You are never just taking a picture of “a person” or “a thing.” You are taking a picture of a very specific part. Know what you are taking a picture of, and know why. This is because taking a picture of a person because their eyes are pretty could be framed completely differently with the same person standing in the same position if you wanted to, say, accentuate their hair instead. Or their smile. So be sure you know what exactly your subject is.

The Rule of Thirds
Look at this picture:

imageThis might be a typical picture someone might take of a friend of his or hers. The subject is almost dead center, with a lot of wasted room on just about all sides. While this may be one of the most common ways to take a portrait, it’s also the most common way to take an uninteresting photo.

Now consider the same subject, but framed differently:

imageThis is much more interesting. There is not as much wasted room, the person’s head is at the top of the frame, and thus more of the person can be seen. It also gives a sense of height. The subject is off-center, which not only adds a significant amount of interest and mystique, but directs your attention very clearly to him, as well as allowing you to see the background. This photo was taken using what we call the Rule of Thirds.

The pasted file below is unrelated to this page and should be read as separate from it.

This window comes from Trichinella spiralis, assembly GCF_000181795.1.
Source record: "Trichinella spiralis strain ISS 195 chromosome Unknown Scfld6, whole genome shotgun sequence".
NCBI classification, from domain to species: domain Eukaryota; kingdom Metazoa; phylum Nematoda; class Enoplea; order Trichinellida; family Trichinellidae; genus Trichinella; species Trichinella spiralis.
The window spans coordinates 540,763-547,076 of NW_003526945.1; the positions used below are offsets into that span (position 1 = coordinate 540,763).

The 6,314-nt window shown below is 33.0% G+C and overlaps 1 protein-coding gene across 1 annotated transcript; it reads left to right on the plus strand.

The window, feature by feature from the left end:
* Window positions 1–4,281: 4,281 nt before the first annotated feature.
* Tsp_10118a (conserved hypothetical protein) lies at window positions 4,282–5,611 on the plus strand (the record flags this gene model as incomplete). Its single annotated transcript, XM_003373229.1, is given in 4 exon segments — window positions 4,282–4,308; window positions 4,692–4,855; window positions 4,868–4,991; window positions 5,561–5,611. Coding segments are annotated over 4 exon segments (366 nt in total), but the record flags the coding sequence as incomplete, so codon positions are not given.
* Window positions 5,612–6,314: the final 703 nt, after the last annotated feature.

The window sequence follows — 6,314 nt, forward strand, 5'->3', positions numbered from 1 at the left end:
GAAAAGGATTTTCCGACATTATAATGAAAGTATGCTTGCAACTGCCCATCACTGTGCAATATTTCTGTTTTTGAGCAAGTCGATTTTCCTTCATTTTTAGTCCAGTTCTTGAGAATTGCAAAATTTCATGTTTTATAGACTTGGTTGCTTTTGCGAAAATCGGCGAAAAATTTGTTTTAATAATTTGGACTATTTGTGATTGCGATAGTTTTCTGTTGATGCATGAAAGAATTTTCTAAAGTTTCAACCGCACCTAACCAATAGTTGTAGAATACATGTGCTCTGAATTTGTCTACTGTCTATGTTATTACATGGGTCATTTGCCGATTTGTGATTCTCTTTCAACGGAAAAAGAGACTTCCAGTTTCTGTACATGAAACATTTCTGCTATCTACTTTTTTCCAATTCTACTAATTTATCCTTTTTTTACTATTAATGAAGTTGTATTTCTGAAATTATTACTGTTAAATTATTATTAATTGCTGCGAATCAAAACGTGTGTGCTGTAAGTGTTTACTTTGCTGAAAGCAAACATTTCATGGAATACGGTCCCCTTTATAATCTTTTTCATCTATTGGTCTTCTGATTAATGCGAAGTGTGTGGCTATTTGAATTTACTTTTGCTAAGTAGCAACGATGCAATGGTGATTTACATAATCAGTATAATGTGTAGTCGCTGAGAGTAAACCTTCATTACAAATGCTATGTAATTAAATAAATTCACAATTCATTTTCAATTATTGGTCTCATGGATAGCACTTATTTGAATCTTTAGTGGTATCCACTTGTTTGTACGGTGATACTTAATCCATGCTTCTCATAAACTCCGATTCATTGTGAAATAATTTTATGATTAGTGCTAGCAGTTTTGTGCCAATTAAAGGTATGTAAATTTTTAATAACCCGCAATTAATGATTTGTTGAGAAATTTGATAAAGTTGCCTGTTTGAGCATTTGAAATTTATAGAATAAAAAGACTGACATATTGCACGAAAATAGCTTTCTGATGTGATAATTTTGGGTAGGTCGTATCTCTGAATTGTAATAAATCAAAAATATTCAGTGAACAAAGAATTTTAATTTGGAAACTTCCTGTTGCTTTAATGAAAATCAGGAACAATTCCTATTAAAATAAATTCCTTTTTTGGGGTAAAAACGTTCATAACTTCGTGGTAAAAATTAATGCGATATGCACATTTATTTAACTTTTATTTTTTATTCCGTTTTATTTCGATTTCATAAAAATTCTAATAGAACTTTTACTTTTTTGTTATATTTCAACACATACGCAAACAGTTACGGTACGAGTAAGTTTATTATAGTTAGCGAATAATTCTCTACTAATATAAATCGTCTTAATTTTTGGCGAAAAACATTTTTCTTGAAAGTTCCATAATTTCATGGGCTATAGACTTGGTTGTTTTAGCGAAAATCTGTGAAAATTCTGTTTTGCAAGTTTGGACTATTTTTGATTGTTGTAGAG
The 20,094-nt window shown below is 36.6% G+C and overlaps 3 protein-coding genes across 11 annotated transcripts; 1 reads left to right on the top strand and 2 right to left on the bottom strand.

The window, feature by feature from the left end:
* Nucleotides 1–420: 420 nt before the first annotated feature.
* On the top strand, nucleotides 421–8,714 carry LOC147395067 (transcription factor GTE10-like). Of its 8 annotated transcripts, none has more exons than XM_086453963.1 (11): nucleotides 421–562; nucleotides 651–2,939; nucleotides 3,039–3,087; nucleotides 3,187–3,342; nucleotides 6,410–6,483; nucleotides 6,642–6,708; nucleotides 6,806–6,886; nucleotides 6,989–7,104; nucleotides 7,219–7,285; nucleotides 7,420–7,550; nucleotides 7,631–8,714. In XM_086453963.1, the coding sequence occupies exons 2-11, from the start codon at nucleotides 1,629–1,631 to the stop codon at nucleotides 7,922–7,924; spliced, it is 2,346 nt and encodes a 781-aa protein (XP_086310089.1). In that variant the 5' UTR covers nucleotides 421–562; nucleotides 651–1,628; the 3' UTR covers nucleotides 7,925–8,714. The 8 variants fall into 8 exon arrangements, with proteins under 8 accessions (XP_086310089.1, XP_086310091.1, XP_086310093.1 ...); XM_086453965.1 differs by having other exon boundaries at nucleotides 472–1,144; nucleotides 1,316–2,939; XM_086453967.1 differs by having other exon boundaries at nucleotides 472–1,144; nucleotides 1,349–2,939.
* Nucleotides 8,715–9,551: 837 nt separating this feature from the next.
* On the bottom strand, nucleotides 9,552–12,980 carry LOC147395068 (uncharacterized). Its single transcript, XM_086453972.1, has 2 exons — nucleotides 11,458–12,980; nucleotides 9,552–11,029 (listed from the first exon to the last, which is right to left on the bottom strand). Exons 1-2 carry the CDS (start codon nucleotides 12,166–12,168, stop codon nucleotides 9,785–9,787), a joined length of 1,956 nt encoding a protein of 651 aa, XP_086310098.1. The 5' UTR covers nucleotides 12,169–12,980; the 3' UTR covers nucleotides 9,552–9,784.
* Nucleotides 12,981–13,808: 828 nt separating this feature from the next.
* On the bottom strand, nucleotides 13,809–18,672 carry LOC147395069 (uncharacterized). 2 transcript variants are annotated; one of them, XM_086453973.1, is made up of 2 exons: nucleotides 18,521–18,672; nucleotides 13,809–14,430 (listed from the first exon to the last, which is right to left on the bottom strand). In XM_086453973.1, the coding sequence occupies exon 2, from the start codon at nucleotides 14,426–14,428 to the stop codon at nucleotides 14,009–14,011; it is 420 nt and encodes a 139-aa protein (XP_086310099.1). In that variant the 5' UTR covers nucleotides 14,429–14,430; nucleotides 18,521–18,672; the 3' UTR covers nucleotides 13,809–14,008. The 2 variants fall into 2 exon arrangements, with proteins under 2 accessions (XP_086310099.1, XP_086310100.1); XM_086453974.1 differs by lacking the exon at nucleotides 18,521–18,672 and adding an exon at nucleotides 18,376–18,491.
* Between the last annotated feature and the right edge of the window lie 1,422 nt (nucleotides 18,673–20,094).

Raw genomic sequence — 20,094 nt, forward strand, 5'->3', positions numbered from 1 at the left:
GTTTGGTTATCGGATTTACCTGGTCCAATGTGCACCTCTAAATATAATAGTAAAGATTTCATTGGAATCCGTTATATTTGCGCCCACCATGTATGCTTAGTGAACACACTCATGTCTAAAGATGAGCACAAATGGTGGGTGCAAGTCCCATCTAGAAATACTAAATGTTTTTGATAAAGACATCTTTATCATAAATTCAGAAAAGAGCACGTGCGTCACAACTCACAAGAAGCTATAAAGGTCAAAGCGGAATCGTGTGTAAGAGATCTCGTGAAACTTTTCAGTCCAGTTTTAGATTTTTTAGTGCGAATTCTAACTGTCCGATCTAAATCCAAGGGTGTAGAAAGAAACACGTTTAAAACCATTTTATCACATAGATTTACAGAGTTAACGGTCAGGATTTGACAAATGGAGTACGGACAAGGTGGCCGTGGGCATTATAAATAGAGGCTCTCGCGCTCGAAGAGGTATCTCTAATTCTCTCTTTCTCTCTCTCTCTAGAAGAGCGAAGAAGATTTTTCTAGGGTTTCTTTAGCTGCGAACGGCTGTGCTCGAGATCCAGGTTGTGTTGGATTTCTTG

The basis of the ages-old Rule of Thirds is that if you were to divide a frame into thirds, both ways, the points of intersection are the points where your subject should be placed in order to be most interesting. For example:

imageThat’s what a typical frame would look like when folded into thirds both ways. The circled points of intersection are the areas deemed most interesting. Let’s see how that plays out with the picture I just used as an interesting example:

imagePerfect! The subject’s eyes are directly lined up with the intersecting points. Any one of those four points is a great place to frame your subject. Check out these other examples that have all been improved using the Rule of Thirds: